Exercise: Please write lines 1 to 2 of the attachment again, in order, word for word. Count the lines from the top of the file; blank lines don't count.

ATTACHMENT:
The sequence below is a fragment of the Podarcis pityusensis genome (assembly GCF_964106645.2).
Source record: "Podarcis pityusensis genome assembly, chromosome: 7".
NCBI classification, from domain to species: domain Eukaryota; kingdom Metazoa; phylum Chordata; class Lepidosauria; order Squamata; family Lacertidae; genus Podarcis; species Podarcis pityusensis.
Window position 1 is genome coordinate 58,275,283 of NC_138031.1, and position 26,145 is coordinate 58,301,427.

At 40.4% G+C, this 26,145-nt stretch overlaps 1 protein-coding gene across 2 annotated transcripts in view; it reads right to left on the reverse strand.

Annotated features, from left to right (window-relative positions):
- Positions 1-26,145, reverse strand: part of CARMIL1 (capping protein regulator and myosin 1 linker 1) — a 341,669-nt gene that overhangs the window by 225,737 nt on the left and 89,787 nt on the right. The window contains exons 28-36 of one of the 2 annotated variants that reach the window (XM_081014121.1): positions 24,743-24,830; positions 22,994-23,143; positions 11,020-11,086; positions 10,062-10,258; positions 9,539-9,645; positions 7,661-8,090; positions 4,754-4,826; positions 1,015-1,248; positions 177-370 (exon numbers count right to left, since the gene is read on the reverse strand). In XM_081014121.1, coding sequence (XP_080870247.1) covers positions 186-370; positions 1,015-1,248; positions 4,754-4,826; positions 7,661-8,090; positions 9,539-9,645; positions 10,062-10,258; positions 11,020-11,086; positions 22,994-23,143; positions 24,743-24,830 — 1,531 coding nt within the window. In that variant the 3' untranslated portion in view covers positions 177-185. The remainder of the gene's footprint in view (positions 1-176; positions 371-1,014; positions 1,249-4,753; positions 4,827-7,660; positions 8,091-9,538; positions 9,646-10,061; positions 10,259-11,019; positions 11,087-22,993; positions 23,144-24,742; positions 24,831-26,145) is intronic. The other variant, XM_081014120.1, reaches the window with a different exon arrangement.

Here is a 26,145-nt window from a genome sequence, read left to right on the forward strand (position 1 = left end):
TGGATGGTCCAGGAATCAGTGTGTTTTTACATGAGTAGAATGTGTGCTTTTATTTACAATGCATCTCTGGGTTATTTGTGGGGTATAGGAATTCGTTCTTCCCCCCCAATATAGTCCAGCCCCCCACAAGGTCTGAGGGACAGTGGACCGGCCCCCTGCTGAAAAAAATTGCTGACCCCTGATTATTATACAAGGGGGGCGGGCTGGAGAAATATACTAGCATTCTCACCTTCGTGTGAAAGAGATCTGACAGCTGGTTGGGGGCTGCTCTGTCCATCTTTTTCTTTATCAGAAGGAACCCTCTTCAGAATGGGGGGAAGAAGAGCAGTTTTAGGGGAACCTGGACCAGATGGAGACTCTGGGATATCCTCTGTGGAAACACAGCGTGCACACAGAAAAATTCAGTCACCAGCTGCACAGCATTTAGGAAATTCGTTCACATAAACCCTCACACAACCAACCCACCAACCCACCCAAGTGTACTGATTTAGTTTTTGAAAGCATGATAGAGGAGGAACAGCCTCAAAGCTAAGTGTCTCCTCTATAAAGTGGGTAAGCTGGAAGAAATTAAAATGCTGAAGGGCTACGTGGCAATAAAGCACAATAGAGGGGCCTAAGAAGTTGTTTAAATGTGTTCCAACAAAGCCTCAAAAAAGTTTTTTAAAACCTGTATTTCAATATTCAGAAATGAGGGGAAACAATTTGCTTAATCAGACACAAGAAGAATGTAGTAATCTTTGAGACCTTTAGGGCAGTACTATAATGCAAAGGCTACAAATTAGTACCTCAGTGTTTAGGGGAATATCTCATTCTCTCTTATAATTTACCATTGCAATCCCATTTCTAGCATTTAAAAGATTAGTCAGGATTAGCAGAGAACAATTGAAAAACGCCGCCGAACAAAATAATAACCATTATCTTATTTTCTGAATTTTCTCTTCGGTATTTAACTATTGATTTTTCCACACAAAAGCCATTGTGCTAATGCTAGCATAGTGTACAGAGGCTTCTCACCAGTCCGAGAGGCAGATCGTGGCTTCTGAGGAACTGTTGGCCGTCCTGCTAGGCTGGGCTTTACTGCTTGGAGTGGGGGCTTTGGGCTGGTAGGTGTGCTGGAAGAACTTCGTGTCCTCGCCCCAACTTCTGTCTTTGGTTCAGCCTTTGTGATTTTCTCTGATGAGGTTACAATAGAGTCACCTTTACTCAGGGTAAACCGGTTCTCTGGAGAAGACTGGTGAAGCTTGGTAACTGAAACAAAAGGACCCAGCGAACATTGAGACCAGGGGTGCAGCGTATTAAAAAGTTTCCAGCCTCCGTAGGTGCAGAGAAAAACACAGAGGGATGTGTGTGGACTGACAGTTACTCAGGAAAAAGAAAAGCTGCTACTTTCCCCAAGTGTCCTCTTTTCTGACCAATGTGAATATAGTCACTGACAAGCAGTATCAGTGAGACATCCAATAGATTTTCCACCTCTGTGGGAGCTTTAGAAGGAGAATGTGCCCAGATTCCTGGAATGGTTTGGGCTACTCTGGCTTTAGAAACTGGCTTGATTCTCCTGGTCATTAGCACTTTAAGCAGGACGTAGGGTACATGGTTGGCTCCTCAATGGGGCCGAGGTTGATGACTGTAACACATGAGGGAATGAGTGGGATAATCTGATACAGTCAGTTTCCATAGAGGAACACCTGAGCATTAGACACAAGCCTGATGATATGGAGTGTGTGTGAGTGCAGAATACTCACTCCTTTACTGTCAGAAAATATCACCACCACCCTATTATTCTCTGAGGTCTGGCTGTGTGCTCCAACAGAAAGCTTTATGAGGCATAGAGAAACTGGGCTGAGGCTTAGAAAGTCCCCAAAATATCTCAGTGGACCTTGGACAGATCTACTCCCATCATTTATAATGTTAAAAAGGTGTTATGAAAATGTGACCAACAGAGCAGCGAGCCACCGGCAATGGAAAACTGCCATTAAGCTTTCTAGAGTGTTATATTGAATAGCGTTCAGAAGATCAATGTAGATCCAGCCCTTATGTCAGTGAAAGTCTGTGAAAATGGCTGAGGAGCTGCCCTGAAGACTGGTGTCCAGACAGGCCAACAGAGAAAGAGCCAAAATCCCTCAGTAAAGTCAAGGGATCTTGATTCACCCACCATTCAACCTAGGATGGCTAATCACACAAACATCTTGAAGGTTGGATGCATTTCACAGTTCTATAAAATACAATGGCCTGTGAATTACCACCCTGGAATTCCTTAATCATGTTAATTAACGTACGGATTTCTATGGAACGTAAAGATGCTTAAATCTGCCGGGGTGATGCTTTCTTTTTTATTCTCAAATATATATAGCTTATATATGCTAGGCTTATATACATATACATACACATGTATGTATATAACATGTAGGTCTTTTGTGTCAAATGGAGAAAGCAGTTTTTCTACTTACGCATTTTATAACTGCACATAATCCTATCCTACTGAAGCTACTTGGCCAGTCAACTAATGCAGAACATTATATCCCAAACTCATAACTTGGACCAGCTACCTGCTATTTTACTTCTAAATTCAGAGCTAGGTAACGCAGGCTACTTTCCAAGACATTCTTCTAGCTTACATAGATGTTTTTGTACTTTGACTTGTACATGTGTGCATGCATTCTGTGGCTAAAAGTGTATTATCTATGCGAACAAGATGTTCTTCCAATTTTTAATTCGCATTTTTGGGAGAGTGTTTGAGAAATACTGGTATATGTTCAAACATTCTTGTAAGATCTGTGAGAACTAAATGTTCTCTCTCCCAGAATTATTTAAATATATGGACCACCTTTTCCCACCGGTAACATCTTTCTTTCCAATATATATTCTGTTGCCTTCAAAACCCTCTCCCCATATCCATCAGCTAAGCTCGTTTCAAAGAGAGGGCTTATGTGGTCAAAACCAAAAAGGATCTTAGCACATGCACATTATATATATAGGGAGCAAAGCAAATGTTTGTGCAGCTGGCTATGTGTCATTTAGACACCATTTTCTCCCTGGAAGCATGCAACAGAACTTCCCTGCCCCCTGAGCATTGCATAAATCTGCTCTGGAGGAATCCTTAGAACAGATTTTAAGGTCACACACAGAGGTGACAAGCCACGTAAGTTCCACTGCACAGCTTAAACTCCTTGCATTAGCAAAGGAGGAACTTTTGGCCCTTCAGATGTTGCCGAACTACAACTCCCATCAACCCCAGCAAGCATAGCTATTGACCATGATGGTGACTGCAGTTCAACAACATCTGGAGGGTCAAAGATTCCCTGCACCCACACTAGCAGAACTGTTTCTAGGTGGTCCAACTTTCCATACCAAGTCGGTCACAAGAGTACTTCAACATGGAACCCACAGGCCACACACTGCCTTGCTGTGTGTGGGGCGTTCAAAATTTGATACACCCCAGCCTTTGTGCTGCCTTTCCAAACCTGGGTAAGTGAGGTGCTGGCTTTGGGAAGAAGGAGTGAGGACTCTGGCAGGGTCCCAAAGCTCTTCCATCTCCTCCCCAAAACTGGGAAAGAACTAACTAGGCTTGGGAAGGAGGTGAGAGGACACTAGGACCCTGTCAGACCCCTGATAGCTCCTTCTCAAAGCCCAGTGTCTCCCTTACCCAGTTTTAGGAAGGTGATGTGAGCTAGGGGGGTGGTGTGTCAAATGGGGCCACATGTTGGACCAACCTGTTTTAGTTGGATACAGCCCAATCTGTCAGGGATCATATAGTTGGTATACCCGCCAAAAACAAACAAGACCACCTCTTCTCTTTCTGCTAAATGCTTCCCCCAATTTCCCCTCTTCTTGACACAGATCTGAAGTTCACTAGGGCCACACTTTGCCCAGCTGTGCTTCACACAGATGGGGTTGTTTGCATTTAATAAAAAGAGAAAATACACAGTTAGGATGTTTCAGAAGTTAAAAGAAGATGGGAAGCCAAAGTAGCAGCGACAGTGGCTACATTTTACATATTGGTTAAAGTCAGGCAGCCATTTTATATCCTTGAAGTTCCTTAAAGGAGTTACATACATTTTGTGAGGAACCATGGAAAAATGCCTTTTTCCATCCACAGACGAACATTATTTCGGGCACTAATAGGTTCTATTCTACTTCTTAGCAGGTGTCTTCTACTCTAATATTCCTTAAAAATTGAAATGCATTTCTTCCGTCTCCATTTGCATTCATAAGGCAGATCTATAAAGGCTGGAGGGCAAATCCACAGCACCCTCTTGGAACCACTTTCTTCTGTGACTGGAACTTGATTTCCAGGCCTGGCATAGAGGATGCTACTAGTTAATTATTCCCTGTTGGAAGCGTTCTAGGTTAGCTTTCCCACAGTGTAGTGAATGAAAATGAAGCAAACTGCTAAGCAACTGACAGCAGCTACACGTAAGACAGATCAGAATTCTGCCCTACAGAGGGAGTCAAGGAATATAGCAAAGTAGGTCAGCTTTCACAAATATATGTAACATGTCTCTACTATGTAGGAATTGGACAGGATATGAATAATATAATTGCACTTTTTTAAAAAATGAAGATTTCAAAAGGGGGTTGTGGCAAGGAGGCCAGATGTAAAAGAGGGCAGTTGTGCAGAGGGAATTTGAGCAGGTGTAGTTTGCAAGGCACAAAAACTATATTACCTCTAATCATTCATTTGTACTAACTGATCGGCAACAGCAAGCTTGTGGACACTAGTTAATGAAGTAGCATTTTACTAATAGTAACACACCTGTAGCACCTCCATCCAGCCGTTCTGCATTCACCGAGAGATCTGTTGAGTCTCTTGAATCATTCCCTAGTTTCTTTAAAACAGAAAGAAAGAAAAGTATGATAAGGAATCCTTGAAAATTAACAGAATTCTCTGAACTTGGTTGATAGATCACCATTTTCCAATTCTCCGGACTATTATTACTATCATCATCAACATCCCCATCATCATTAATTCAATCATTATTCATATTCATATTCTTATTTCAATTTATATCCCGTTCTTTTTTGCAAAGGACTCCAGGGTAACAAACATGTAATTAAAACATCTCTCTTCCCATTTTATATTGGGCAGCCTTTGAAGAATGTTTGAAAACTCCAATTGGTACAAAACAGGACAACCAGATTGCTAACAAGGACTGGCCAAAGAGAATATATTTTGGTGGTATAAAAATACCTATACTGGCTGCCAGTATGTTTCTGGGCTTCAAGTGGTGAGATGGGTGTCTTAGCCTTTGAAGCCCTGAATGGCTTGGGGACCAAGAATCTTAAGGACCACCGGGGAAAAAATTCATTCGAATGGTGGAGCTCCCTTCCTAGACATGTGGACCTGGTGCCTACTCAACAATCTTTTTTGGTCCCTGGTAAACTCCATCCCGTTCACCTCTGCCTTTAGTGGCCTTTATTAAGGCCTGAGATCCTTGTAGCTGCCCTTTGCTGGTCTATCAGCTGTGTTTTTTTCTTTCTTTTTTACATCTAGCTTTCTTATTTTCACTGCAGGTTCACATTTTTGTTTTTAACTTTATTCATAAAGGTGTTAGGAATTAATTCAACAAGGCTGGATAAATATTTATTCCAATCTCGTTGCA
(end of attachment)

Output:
The sequence below is a fragment of the Podarcis pityusensis genome (assembly GCF_964106645.2).
Source record: "Podarcis pityusensis genome assembly, chromosome: 7".